In Japan there is a popular activity for kids called the stamp rally. At every train station or tourist attraction there will be rubber stamps with unique images. I used to always stamp my sketchbook whenever I saw one, it’s a fun way to remember where you’ve been. I believe in some cases, if you collect all the stamps you receive a small prize.
I think a JA community stamp rally would be a fun way to encourage JAs to venture outside of their own communities and explore the other centers of JA life here in L.A.
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In addition, the JACCC will be holding their annual gala dinner on June 27 in Long Beach and they will again be recognizing some terrific folks with their Community Spirit Award.
This year, Ron Dyo, Patty Ito Nagano and Glenn Tanaka are being honored. I feel fortunate to say I know all of the awardees, though I may not know the particulars of why they’re being singled out.
One thing that is true of all three is that whenever you see them, they’re usually busy doing something for others.
Ron Dyo is active with the Pasadena Japanese Cultural Institute and Rising Stars Youth Leadership. An avid fisherman, Ron rounded up sponsors and started the Kids Gone Fishing event last year to give city kids a chance to experience catching their own trout. Ron and Cindy Dyo are also super Bruin alumni who put together some amazing tailgate parties and are known to even invite some friends from that other school on the day of the big game.
I think J-Town became a greater neighborhood the day Patty and Steve Nagano decided to make it their home. Since they moved to Little Tokyo, Patty has become an active volunteer with the Little Tokyo Historical Society, Sustainable Little Tokyo and JACCC.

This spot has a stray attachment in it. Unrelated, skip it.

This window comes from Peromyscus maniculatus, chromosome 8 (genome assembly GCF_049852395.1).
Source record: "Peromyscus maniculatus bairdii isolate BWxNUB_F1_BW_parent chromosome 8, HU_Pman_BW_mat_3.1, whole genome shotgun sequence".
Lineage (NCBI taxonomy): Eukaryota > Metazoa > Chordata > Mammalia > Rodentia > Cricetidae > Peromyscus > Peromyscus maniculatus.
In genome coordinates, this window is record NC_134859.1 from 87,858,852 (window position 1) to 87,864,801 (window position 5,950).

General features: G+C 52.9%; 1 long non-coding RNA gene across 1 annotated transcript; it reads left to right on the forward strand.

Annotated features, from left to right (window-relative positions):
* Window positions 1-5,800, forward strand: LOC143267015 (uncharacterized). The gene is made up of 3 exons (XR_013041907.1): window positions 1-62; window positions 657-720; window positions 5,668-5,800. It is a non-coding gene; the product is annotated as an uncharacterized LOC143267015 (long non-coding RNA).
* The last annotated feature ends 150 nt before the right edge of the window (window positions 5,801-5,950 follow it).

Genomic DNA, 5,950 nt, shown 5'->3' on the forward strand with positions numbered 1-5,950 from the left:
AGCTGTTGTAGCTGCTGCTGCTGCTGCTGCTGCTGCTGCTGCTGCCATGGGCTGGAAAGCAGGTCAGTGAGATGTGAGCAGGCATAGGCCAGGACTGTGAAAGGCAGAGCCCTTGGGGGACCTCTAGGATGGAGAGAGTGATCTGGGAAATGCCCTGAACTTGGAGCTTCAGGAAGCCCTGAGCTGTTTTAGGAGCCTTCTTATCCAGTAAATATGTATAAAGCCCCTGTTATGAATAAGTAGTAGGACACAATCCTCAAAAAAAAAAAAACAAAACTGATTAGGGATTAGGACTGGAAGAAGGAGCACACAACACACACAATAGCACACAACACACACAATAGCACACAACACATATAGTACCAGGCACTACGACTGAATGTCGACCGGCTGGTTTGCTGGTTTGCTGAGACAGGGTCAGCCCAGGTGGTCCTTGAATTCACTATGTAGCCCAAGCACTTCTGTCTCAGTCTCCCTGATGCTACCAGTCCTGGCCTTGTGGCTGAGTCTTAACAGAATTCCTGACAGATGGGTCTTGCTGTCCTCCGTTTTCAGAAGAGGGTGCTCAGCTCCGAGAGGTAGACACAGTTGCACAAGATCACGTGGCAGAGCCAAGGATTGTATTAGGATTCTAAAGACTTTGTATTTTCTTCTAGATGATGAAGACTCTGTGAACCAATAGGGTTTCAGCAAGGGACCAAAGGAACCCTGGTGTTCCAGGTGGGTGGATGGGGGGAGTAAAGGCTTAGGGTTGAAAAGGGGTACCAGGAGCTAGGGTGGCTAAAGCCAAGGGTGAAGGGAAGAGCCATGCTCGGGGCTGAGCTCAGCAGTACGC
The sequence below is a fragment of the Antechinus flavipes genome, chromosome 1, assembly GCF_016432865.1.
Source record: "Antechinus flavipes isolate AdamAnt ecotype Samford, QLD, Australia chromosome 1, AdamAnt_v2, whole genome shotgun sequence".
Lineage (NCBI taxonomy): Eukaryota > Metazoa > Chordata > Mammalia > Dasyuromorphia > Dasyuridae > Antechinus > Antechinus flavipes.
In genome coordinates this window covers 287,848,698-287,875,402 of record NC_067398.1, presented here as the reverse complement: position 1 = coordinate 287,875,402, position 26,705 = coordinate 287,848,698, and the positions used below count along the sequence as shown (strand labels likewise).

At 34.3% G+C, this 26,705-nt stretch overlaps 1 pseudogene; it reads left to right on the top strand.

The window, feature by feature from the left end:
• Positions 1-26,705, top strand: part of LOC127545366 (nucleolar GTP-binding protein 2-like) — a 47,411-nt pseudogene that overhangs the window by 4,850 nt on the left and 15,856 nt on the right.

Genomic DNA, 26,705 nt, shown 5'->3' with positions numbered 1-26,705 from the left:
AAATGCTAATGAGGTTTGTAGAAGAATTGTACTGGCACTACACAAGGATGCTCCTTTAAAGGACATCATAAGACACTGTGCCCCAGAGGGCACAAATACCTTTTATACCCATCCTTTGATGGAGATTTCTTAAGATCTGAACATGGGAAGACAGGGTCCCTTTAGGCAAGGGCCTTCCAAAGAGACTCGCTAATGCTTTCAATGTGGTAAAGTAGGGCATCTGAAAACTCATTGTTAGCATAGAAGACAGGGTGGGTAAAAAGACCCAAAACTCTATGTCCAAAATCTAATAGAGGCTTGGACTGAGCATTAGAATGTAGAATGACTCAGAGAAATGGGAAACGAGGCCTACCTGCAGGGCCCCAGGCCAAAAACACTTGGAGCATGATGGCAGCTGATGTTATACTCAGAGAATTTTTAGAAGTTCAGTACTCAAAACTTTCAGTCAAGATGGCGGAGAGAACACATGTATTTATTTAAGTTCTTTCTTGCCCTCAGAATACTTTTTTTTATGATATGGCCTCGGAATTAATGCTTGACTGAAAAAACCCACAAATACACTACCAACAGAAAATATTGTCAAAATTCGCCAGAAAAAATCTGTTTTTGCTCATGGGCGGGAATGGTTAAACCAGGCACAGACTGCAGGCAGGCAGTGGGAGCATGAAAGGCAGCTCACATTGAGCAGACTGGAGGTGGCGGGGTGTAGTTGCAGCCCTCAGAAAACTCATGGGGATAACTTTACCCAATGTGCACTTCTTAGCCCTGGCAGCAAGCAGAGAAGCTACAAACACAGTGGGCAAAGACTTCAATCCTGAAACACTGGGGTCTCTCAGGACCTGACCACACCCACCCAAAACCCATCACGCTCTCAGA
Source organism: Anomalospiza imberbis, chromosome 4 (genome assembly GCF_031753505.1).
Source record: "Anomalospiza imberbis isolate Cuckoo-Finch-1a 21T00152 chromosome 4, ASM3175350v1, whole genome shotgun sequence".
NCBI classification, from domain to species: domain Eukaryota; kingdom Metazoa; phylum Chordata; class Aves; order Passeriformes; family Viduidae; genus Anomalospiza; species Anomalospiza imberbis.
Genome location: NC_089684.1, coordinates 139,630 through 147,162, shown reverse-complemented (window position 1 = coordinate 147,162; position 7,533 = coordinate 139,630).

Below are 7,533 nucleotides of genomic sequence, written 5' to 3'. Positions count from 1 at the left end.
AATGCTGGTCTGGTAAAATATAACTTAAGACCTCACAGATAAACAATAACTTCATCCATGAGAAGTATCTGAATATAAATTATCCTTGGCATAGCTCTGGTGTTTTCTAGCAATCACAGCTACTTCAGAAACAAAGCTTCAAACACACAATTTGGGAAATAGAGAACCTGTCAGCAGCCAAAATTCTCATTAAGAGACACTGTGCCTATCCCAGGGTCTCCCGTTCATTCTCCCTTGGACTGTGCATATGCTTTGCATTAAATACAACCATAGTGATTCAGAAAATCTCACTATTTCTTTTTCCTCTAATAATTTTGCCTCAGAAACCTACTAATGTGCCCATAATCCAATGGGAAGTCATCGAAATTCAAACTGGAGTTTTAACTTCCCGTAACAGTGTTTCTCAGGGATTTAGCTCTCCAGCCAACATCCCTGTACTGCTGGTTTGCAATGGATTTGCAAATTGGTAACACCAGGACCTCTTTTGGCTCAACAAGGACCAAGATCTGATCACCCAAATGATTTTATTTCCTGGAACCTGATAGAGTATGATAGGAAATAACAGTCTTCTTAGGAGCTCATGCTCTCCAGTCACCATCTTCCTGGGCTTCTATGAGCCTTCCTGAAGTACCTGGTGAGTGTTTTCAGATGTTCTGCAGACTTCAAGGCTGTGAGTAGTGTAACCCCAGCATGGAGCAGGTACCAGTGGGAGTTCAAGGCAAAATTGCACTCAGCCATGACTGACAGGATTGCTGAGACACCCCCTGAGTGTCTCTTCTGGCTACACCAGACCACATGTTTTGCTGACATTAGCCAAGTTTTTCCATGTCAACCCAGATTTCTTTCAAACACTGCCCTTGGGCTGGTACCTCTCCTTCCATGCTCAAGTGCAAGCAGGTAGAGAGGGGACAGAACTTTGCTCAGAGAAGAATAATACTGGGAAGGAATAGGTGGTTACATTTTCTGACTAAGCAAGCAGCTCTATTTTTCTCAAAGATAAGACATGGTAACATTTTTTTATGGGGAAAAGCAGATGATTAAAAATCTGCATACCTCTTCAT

She’s also busy working on a reunion of Cal State Long Beach Asian American Studies alumni and a dance benefit for the Budokan. I’m glad that Patty has time for Zumba at Higashi on Friday nights. It’s always fun to work up a sweat with the Zumba ladies.
Glenn Tanaka has a deep tan that speaks to his hard work down on Tanaka Farms in Irvine, but he always seems to have time for the community. This includes being a great sport as he modeled sportswear for the So-Phis fashion show in April.
Glenn’s “Walk the Farm” fundraiser, now in its fifth year, raises money and awareness for Tohoku farmers still struggling after the 2011 earthquake and tsunami. It’s a fun, educational and tasty event I look forward to every year.
It’s with some sadness that I think about the Community Spirit awards. Nancy Kikuchi, who passed away last September, was one of the recipients last year. I was among the group who wrote testimonials for Nancy. We all knew that Nancy was in the fight of her life and all of us wanted to do whatever we could to show her our love. The JACCC dinner was also Nancy’s chance to show how much she loved this Japanese American community: it was her heart and soul.
In a similar vein, I never met Yoshie Hirata, a 2015 Women of the Year honoree, but I was shocked and saddened to hear of her recent passing, so soon after the awards luncheon. It is wonderful that the Downtown JACL and Japanese Women’s Society of Southern California recognized her vital work at Keiro and Pioneer Center and that Yoshie had the chance to receive the well-deserved praise.
Life is short. It’s important to recognize people who are doing great work now rather than waiting until it’s too late.
Gwen Muranaka, English editor-in-chief of The Rafu Shimpo, can be contacted at [email protected]om. Opinions expressed are not necessarily those of The Rafu Shimpo.